The project team is currently gathering final inputs before concluding their initial research and development phase. Yet, as a true scientist, Moses explains that data will be gathered throughout the programme’s lifecycle to inform continuous improvements.
From a child’s love of laboratories to a scientific career
It is a passion for the scientific approach to problem solving that has driven Moses throughout his career. Moses completed his Bachelor’s degree in Chemistry before going on to do a Master’s degree in Environmental Science at the University of Zimbabwe.
A keen interest in addressing the challenges of environmental pollution emerged during Moses’ time as a Chemist for Mobil Oil Zimbabwe.
“I soon realised that motor oils and petroleum products in general are toxic to the environment and have long lasting impacts,” he says
This led to a shift in his career, and upon completing his Master’s degree, Moses took on the role of Environmental Scientist for the Scientific, Industrial Research and Development Centre in Zimbabwe, before his move to South Africa.
But it was in his father’s laboratory, whilst Moses was still a child, that the seed for his scientific career was first sown.
“My father is a medical laboratory technologist. He always talked about his work in the lab - the chemical analysis and reactions, the instrumentation and methods used in disease identification. My father used to take me with him to his lab and I always thought: This is the environment I want to work in!”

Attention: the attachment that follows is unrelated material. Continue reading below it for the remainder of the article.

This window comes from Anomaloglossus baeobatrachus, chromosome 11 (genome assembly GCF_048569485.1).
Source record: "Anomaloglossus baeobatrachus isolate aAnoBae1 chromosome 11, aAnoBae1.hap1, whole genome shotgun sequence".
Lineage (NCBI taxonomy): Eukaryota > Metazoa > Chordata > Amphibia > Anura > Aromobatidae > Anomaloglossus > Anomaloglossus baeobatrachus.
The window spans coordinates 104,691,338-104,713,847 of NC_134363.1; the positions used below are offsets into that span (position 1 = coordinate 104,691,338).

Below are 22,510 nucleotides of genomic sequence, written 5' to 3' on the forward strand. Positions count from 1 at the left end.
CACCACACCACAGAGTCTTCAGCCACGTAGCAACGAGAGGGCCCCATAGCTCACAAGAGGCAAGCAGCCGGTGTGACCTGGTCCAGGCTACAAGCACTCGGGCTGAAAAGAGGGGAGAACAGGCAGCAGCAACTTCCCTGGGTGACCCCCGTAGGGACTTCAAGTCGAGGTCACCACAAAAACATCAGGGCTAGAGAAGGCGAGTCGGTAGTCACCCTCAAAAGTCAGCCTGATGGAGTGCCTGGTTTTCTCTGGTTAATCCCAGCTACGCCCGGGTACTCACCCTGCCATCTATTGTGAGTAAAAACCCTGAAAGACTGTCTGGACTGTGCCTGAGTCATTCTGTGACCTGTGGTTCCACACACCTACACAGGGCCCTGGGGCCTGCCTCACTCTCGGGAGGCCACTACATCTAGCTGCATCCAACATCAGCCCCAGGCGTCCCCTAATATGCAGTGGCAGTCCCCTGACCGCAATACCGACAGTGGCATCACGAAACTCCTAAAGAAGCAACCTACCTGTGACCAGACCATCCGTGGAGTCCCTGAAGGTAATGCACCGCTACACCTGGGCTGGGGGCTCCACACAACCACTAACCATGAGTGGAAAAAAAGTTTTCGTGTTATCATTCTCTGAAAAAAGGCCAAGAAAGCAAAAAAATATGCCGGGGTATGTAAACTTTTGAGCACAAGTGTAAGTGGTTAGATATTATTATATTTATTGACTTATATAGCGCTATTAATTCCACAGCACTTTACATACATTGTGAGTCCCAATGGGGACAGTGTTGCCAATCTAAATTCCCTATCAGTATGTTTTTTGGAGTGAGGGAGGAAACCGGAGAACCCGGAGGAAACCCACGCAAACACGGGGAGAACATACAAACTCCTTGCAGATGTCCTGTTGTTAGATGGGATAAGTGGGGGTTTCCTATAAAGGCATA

Professional and societal learnings from Denmark
Moses completed his Danida Scholarship in 2018, staying in Denmark for around two months. He and his colleagues have been impressed with the learnings they drew from the course, and Moses mentions how useful it was to be introduced to the OECD Principles on Water Governance and the EU Water Framework Directive.
But of course Moses not only took home new insights from the classroom. He also describes how the high levels of equality and trust in Danish society have left a significant impression on him.
“I think your culture is built on honesty and integrity. You don't believe that someone can deliberately do something that is wrong. For instance, if you look at the metro system, you don't always find inspectors in the trains or at the stations, who check if you have a valid ticket. Also, If you go to the supermarkets, you find a lot of products outside. So, the person responsible is right inside, and I feel he's very sure no one is going to come to the shop and just take a pumpkin or a banana and just walk away! If you pick something from outside you go inside and you pay for it. This is very different, in South Africa or Zimbabwe there are a lot of issues around trust”, he says.
When asked whether the Danish concepts of equality and trust are something that he has been able to apply back home, Moses answers that it is something he practices in his family. But he doubts that he, as an individual, can bring about the necessary change to impact the wider community.
“It can’t be one or two people, you need a whole community or a whole region to approach it in the same way. But you can always plant a seed…”.